This category includes Colonials, half cents, large cents, and hard-times tokens. When the United States was developing as a nation, these coins served as currency for normal, day-to-day transactions. Large cents and half cents were the first coins ever struck under the authority of the U.S. government by the First United States Mint in Philadelphia.
Half cents have the smallest face value of any coin ever struck by the United States. Both large and half cents are rare, in part because they were minted only intermittently between 1793 and 1857. In 1857, the mint stopped producing half cents altogether and replaced large cents with more manageable, smaller cents.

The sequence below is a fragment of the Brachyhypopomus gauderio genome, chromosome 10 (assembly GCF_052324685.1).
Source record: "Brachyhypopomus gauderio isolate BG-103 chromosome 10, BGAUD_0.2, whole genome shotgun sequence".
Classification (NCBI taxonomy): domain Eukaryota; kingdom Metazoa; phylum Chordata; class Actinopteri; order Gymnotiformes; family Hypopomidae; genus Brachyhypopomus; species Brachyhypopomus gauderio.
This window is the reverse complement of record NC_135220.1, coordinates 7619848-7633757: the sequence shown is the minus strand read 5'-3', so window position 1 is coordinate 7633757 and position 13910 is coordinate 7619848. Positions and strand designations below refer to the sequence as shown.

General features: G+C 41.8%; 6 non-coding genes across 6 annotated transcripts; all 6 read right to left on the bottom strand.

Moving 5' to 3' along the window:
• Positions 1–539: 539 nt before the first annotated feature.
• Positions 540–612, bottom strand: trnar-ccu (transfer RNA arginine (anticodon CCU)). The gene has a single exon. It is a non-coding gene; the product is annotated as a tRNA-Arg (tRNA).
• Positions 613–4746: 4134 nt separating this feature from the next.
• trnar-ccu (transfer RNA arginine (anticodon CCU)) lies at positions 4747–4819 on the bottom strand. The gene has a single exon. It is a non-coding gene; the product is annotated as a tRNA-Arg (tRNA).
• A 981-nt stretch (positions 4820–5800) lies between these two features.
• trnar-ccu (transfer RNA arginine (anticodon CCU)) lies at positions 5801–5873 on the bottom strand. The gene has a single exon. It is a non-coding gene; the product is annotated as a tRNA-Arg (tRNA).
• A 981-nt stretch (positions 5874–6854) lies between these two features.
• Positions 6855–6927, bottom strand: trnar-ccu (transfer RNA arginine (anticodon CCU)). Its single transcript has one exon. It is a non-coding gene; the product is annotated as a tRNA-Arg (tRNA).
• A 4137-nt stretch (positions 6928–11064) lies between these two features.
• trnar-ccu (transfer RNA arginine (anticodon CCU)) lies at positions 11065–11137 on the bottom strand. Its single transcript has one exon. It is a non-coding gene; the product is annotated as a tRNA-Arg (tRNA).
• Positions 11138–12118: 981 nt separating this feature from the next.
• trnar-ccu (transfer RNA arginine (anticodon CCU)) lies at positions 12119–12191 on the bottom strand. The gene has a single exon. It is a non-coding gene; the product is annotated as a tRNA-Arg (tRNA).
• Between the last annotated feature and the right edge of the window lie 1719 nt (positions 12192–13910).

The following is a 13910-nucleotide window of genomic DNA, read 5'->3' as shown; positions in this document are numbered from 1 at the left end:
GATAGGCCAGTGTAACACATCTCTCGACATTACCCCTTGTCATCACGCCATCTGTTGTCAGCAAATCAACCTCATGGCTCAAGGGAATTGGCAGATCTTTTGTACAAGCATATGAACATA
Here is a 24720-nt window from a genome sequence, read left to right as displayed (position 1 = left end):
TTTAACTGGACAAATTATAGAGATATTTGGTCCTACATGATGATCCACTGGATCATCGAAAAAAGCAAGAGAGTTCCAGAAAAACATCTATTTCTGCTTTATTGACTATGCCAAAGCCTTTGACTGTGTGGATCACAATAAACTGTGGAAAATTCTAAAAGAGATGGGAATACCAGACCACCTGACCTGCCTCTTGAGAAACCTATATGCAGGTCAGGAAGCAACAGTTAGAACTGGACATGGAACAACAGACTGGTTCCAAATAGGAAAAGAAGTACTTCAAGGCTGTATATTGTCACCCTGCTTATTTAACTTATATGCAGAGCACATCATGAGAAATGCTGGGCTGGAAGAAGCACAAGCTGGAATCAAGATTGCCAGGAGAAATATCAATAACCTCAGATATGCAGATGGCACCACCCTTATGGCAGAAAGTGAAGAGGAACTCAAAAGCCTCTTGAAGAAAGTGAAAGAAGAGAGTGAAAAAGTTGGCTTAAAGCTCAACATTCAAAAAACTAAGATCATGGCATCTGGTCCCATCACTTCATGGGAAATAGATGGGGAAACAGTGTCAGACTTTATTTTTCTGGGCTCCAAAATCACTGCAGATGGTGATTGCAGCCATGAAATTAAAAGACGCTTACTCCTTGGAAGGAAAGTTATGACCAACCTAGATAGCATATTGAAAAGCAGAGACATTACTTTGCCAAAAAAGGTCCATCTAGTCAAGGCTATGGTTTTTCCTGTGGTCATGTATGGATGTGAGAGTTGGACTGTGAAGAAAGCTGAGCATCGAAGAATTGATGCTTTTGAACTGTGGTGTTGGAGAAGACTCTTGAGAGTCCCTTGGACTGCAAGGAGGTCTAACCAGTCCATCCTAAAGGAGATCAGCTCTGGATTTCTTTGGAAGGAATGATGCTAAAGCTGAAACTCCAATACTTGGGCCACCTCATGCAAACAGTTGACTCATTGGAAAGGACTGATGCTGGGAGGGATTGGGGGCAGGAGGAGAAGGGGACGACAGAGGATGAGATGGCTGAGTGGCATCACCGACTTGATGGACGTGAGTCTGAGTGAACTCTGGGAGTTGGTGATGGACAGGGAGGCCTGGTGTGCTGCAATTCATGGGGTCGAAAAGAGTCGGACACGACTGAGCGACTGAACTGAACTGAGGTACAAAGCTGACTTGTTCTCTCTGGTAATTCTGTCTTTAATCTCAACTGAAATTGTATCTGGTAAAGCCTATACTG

Hard-times tokens were issued during a period of financial crisis in the United States. Approximately the same size as the large cent, hard-times tokens were made of copper and produced by various private organizations during the depression years between 1833 and 1843. These hard times were the result of a crashing economy caused by investor panic and the hoarding of gold and silver during the presidencies of Andrew Jackson and Martin Van Buren.